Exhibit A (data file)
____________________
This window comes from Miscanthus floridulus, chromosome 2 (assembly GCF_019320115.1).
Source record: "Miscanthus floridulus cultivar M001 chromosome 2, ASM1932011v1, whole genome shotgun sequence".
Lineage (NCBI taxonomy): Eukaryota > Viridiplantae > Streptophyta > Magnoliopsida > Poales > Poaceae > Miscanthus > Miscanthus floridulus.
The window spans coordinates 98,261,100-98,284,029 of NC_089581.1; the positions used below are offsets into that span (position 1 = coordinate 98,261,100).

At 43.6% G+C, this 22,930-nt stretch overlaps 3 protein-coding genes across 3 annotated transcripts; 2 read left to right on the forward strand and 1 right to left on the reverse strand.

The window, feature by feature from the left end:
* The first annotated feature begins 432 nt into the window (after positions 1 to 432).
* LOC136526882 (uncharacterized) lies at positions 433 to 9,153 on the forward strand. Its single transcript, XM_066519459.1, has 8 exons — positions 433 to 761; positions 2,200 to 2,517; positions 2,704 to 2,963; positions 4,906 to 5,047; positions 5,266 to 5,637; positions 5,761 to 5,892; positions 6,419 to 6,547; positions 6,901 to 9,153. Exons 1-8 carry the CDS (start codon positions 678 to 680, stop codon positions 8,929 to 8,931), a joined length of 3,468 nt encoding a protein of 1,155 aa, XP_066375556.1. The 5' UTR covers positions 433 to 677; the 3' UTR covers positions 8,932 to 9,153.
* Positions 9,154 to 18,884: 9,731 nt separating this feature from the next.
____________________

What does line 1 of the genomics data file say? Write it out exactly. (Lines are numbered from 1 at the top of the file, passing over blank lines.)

This window comes from Miscanthus floridulus, chromosome 2 (assembly GCF_019320115.1).